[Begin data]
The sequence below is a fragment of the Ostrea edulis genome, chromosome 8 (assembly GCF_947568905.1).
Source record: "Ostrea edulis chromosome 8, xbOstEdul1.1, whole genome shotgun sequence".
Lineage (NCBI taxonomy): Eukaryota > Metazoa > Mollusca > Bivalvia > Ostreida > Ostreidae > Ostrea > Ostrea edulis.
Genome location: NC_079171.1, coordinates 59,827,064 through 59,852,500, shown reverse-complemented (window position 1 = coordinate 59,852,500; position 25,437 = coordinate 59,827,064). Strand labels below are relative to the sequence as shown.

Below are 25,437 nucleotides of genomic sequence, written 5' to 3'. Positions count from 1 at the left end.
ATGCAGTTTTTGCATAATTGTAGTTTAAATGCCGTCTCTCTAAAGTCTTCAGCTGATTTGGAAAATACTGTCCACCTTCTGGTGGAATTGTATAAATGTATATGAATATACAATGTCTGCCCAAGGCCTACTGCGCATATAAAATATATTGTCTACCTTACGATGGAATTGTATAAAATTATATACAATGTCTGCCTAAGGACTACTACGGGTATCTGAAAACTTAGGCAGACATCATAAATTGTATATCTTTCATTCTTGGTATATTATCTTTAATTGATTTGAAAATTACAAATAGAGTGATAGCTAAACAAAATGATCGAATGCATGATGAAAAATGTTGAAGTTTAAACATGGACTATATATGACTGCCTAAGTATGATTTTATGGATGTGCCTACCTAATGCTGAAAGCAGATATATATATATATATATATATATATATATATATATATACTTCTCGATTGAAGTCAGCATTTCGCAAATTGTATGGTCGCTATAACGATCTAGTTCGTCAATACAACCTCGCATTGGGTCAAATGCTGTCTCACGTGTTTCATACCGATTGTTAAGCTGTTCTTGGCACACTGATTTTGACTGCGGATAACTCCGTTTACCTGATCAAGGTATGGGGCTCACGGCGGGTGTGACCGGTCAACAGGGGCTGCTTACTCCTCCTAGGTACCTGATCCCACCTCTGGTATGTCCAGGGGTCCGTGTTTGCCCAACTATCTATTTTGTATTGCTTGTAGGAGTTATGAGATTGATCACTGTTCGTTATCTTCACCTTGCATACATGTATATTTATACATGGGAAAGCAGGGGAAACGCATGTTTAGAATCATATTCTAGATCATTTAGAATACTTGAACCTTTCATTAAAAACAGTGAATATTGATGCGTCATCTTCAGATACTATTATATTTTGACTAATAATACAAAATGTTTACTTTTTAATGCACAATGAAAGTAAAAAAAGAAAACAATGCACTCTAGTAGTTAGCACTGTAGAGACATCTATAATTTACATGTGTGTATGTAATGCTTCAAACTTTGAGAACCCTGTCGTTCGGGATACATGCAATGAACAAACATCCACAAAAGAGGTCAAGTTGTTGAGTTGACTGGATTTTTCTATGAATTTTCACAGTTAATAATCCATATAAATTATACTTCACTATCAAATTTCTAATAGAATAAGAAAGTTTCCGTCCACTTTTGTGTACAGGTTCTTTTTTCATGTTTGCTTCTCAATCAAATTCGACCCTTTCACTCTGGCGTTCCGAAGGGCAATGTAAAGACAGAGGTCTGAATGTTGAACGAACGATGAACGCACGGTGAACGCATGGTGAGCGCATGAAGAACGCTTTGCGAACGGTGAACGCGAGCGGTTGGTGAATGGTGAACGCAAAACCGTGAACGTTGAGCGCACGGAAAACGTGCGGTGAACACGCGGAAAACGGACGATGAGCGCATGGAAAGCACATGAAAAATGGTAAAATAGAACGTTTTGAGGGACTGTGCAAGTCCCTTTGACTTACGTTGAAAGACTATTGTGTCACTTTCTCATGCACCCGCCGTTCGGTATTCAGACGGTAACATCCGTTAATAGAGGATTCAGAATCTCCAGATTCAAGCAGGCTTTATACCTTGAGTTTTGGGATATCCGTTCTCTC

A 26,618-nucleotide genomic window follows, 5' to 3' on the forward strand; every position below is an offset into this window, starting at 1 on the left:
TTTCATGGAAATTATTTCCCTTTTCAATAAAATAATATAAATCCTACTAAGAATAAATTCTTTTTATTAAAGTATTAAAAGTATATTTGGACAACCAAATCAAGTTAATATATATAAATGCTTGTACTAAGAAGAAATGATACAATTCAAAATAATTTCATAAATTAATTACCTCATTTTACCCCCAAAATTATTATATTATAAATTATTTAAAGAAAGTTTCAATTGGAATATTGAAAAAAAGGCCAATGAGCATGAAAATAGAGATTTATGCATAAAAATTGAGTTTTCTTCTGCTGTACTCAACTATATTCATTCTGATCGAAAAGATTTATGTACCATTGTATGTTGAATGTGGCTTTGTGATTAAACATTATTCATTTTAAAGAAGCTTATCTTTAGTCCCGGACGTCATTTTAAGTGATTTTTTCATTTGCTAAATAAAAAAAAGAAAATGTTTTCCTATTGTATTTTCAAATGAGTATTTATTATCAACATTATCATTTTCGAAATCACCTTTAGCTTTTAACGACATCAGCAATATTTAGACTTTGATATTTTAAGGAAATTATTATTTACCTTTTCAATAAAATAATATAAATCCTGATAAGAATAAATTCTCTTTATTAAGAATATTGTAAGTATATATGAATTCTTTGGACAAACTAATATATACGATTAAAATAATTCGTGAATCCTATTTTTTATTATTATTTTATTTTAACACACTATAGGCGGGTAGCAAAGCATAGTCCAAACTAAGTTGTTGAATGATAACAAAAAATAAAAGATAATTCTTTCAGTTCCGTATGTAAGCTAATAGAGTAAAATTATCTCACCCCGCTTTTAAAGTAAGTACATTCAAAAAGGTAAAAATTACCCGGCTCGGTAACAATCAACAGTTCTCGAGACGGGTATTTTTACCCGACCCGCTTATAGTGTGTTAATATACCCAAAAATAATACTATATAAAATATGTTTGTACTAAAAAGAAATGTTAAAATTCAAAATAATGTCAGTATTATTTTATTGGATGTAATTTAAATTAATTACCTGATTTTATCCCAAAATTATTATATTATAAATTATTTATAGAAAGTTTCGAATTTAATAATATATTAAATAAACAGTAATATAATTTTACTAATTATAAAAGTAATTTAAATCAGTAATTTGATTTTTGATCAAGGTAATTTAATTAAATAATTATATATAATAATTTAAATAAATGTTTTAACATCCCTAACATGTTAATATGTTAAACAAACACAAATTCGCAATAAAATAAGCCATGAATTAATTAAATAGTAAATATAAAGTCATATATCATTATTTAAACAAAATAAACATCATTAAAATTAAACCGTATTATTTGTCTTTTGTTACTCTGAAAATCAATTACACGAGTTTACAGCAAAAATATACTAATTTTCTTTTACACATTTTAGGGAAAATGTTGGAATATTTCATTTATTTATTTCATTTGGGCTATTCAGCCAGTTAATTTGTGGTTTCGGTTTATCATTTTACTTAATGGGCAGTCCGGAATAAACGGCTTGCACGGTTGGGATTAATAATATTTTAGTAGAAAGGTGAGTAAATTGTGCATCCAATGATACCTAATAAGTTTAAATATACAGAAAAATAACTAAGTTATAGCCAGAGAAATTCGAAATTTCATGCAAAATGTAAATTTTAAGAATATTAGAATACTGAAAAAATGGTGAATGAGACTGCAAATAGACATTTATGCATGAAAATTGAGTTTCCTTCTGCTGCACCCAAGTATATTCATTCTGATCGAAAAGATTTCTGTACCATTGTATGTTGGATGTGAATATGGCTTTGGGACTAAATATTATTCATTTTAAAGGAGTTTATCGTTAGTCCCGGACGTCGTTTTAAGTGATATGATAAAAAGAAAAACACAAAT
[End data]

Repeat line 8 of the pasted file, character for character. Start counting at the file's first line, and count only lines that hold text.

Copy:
TTTCATGGAAATTATTTCCCTTTTCAATAAAATAATATAAATCCTACTAAGAATAAATTCTTTTTATTAAAGTATTAAAAGTATATTTGGACAACCAAATCAAGTTAATATATATAAATGCTTGTACTAAGAAGAAATGATACAATTCAAAATAATTTCATAAATTAATTACCTCATTTTACCCCCAAAATTATTATATTATAAATTATTTAAAGAAAGTTTCAATTGGAATATTGAAAAAAAGGCCAATGAGCATGAAAATAGAGATTTATGCATAAAAATTGAGTTTTCTTCTGCTGTACTCAACTATATTCATTCTGATCGAAAAGATTTATGTACCATTGTATGTTGAATGTGGCTTTGTGATTAAACATTATTCATTTTAAAGAAGCTTATCTTTAGTCCCGGACGTCATTTTAAGTGATTTTTTCATTTGCTAAATAAAAAAAAGAAAATGTTTTCCTATTGTATTTTCAAATGAGTATTTATTATCAACATTATCATTTTCGAAATCACCTTTAGCTTTTAACGACATCAGCAATATTTAGACTTTGATATTTTAAGGAAATTATTATTTACCTTTTCAATAAAATAATATAAATCCTGATAAGAATAAATTCTCTTTATTAAGAATATTGTAAGTATATATGAATTCTTTGGACAAACTAATATATACGATTAAAATAATTCGTGAATCCTATTTTTTATTATTATTTTATTTTAACACACTATAGGCGGGTAGCAAAGCATAGTCCAAACTAAGTTGTTGAATGATAACAAAAAATAAAAGATAATTCTTTCAGTTCCGTATGTAAGCTAATAGAGTAAAATTATCTCACCCCGCTTTTAAAGTAAGTACATTCAAAAAGGTAAAAATTACCCGGCTCGGTAACAATCAACAGTTCTCGAGACGGGTATTTTTACCCGACCCGCTTATAGTGTGTTAATATACCCAAAAATAATACTATATAAAATATGTTTGTACTAAAAAGAAATGTTAAAATTCAAAATAATGTCAGTATTATTTTATTGGATGTAATTTAAATTAATTACCTGATTTTATCCCAAAATTATTATATTATAAATTATTTATAGAAAGTTTCGAATTTAATAATATATTAAATAAACAGTAATATAATTTTACTAATTATAAAAGTAATTTAAATCAGTAATTTGATTTTTGATCAAGGTAATTTAATTAAATAATTATATATAATAATTTAAATAAATGTTTTAACATCCCTAACATGTTAATATGTTAAACAAACACAAATTCGCAATAAAATAAGCCATGAATTAATTAAATAGTAAATATAAAGTCATATATCATTATTTAAACAAAATAAACATCATTAAAATTAAACCGTATTATTTGTCTTTTGTTACTCTGAAAATCAATTACACGAGTTTACAGCAAAAATATACTAATTTTCTTTTACACATTTTAGGGAAAATGTTGGAATATTTCATTTATTTATTTCATTTGGGCTATTCAGCCAGTTAATTTGTGGTTTCGGTTTATCATTTTACTTAATGGGCAGTCCGGAATAAACGGCTTGCACGGTTGGGATTAATAATATTTTAGTAGAAAGGTGAGTAAATTGTGCATCCAATGATACCTAATAAGTTTAAATATACAGAAAAATAACTAAGTTATAGCCAGAGAAATTCGAAATTTCATGCAAAATGTAAATTTTAAGAATATTAGAATACTGAAAAAATGGTGAATGAGACTGCAAATAGACATTTATGCATGAAAATTGAGTTTCCTTCTGCTGCACCCAAGTATATTCATTCTGATCGAAAAGATTTCTGTACCATTGTATGTTGGATGTGAATATGGCTTTGGGACTAAATATTATTCATTTTAAAGGAGTTTATCGTTAGTCCCGGACGTCGTTTTAAGTGATATGATAAAAAGAAAAACACAAAT